Want to study a nursing diploma?
Traditionally, those wanting to become nurses in the UK have chosen one of two routes – qualifying by studying for a diploma or completing a degree course in nursing at university.
on nurses’ education is a lively one. In these times of sweeping cuts, when jobs in the profession are not as safe as they may once have been, it’s more important than ever that students think long and hard about which path to take.
While you no doubt want to be a nurse above all else, you will need to consider the academic processes involved and which training would best suit you. Universities, for example, can ask for higher academic entry requirements, while others argue that graduates will have a greater level of knowledge and skill by the end of the programme. Financially, some students on diploma courses find it easier to get a bursary to cover the cost of their tuition, while some on degree courses have their funds mean tested, resulting in the possibility of a lot less money to see them through their training.One certainty is that, if you want to follow the diploma pathway, time for doing so is running out.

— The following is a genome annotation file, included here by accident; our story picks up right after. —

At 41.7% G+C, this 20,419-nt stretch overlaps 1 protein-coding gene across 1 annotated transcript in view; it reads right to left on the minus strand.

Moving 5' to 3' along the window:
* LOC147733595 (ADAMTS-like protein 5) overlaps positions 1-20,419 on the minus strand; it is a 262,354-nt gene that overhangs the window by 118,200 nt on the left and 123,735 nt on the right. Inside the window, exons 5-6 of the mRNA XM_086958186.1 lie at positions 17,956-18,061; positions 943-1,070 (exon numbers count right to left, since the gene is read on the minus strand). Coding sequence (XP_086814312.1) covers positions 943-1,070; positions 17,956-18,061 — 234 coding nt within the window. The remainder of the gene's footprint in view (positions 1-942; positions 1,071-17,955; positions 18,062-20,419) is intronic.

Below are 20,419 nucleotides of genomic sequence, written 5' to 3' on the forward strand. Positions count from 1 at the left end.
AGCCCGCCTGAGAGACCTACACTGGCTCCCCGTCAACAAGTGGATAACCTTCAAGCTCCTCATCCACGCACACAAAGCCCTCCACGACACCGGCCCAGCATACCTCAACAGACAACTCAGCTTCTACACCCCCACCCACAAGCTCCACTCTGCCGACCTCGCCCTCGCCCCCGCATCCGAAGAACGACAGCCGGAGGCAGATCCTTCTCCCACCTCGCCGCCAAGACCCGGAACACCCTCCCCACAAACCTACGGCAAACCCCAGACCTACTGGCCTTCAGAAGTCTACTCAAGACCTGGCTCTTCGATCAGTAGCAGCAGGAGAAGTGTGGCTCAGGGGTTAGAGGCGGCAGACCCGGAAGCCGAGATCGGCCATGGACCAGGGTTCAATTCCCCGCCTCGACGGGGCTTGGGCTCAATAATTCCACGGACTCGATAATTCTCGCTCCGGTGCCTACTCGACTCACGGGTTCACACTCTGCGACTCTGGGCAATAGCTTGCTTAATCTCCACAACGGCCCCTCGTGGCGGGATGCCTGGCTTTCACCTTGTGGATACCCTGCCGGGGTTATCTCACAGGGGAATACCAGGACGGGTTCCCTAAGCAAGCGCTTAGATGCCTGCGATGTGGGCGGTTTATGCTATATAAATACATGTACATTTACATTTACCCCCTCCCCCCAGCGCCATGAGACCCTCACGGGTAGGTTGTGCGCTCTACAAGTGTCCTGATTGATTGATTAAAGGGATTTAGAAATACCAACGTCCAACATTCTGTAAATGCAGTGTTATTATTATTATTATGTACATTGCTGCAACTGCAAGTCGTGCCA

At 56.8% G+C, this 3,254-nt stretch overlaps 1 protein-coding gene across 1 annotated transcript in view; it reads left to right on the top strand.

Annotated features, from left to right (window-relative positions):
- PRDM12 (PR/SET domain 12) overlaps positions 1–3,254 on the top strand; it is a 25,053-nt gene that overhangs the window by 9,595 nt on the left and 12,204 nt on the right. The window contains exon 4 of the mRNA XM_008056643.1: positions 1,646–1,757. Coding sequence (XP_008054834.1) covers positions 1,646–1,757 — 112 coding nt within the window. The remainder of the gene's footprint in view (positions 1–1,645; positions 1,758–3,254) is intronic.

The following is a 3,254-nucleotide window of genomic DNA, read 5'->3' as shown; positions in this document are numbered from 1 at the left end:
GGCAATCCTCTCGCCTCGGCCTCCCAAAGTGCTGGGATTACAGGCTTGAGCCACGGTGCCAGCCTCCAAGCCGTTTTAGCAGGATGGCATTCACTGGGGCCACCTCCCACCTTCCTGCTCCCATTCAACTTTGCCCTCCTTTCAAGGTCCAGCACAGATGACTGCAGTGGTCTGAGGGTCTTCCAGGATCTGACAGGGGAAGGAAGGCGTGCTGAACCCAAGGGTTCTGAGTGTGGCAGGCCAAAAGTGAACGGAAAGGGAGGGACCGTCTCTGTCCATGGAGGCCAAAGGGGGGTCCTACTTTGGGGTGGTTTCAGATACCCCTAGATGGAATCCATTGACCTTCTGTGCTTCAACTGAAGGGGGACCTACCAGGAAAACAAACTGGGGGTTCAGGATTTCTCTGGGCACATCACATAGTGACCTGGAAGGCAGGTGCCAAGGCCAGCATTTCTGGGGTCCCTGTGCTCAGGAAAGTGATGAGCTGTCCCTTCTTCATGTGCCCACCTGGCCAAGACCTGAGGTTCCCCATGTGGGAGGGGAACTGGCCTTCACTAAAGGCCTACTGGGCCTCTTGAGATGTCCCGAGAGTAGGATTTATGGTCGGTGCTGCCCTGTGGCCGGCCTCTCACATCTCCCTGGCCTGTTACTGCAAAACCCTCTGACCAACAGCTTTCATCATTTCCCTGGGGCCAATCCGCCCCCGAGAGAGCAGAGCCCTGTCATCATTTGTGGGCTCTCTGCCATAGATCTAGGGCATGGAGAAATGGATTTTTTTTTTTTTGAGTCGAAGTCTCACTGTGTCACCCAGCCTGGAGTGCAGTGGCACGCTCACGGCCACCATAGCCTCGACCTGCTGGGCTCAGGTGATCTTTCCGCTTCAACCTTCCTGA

New rules mean that, from September of next year, all students entering the nursing profession must have a degree-level education. If your heart is set on studying a nursing diploma, January 2013 will see the final intake of students qualifying this way.
Most diploma courses have now been phased out. The last few of these courses will begin in the New Year.You will have to book your place now if you know this is how you want to train.
The consensus seems to be that how nurses trained will ultimately be less important than the experience they have gained since qualifying. Most believe that graduates won’t get preferential treatment - holders of both diplomas and degrees will provide equally high standards of nursing care. The argument is that status and salary are likely to be governed by supply and demand and not by academic achievement. Equally, whether you have a degree or not, job seekers are likely to be offered posts based on their ability to deliver and their commitment.
If you’re considering training or however you choose to qualify, you can look forward to a career that’s rich in variety, interesting, rewarding, challenging and fast-paced.
After all, nurse number around 400,000 in today’s NHS, nurses are absolutely critical to the provision of high quality healthcare across the UK.
If you’re nearing the end of your training and starting to look for NHS jobs
, make StaffNurse.com your first port of call. Upload your CV, manage applications online, let prospective employers contact your about suitable jobs, and receive notifications by email about opportunities matching your skills.